Homage to Catalonia

Spanish Professor Rosi Song takes a look at the food and song of one of Spain's most beloved cities.

How did you become interested in this topic?

Part of my research has to do with regional identities in Spain, especially in Catalonia. Being interested in the cuisine particularities of these areas was only a matter of time. Soon I was using food as reference to illustrate or to think about those differences in my courses—the way they are perceived, narrated, or historicized—and eventually it became a line of research in my recent work.

What surprised you most in researching this book?

Some of the chapters my co-author and I thought would be easy to put together ended up being surprisingly challenging. This book belongs to a series called Big City Food Biographies. Each book in the series has a chapter dedicated to the city’s most emblematic and historical eating spaces, and we had a hard time coming up with a list. Another surprising thing to find out was how many things that people ate many centuries ago are present in current-day diets—and also some of the stories related to the building of the food markets in the city of Barcelona.

What is your favorite Catalan dish?

More than a dish, I like the peculiarities of some of them: the mixing of ingredients, the finishing sauces, the stories around them. When I introduce Catalan food to friends, they love one of the simplest things Catalans like to eat: bread with tomato. Sounds simple and easy to make but sometimes hard to put together outside of the region.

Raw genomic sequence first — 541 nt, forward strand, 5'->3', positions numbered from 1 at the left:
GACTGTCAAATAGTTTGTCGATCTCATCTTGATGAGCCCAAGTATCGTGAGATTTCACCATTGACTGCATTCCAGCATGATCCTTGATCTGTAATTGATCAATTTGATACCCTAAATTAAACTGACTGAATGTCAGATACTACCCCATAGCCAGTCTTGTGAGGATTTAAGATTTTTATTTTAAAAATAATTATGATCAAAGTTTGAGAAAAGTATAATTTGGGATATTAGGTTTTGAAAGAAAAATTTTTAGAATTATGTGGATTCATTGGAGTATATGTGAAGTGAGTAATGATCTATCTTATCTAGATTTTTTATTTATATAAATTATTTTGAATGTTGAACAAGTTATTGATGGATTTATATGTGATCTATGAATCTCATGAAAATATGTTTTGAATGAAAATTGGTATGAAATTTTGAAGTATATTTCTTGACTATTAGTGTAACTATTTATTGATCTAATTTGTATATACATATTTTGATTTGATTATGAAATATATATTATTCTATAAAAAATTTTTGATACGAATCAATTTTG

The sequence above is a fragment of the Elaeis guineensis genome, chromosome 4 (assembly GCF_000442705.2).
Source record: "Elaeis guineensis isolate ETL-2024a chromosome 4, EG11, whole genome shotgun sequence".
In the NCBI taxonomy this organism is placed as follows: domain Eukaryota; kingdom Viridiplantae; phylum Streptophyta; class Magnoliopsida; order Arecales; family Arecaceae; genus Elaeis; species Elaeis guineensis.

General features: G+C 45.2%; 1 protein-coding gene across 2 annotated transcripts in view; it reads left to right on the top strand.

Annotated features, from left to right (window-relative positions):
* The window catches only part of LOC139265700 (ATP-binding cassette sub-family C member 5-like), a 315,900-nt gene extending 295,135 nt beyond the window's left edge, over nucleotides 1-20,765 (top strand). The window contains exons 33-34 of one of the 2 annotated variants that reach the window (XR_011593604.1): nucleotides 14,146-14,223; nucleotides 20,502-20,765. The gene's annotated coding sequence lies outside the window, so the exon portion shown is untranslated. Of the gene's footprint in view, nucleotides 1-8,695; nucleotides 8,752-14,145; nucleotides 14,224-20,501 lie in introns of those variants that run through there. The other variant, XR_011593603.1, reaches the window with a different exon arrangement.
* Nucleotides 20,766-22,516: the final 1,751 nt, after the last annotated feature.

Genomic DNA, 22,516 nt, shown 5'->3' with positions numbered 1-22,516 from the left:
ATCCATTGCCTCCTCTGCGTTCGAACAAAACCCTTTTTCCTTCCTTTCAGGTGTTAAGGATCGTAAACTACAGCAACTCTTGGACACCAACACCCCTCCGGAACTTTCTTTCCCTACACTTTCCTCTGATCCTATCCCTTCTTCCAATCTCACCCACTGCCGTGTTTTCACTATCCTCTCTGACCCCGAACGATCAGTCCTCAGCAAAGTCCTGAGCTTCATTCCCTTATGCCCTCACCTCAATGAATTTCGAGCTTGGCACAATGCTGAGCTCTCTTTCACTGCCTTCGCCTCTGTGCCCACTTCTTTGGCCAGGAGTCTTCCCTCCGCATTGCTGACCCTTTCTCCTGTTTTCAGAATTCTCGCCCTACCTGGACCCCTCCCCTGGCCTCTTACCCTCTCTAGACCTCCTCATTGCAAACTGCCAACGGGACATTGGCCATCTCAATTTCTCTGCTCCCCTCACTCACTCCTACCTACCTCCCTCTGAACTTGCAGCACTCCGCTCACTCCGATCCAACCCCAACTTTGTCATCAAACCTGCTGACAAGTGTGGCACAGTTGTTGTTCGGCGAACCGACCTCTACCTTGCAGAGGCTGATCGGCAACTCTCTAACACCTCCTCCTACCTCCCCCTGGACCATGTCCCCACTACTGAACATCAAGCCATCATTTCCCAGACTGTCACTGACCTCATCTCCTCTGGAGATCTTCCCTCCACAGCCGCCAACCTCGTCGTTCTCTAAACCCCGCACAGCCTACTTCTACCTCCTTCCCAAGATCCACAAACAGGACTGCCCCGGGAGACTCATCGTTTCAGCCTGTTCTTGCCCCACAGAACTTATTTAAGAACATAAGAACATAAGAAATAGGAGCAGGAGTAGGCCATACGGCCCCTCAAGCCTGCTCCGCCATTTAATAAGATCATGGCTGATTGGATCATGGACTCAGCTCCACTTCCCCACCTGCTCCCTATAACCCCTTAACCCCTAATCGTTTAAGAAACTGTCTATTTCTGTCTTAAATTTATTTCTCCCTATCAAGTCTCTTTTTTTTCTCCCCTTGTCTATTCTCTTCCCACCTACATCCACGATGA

Favorite Catalan restaurant?

It changes continually. And that’s part of the charm of the city, which is always renovating itself. Having said that, recently I had very good meals at El Racó de l’Agüir and Bodega 1900. One of my favorite places to eat, which will be closing soon, was Gaig. We tell its story and why this closing is not surprising in the book.

Are there any good Catalan restaurants in the U.S.?

Most places serve Spanish food in general, so it’s hard to pinpoint one that focuses only on Catalan food. The recently opened Little Spain in New York City is worth a visit to learn about the varieties of food in Spain and to try some of their dishes. They import good-quality products. There is a restaurant chain called Barcelona—we have one in Philadelphia—that  carries some products that come specifically from Catalonia but does the more generic approach to Spanish food, tapas in general and some rice dishes. Oloroso in Philadelphia is also interesting place, focused on tapas and Spanish food in general.

Do you like to cook? Do you have a signature dish?

I do, and I wish I had more time to do it. I don’t know if I have a signature dish—I like trying new things. Lately I have been obsessed with rabbit and making breaded rabbit ribs, fried like lollipops. They are amazing. 

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A Taste of Barcelona: The History of Catalan Cooking and Eating by Rosi Song and Ann Riera

Not your standard-issue guidebook, this culinary history of Catalonia and its largest metropolis traces Barcelona’s development from the Middle Ages to the present and encompasses the Muslim influence on 
Spanish food and culture, the impact of French gastronomy, and the rise of celebrated chefs such as Ferran Adrià. Plus, the final chapter is devoted to recipes for Catalan classics such as allioli (garlic-olive oil sauce), sofregit (a tomato-based sauce with carmelized onion), and rabbit in chocolate sauce. (Rowman & Littlefield, 2019)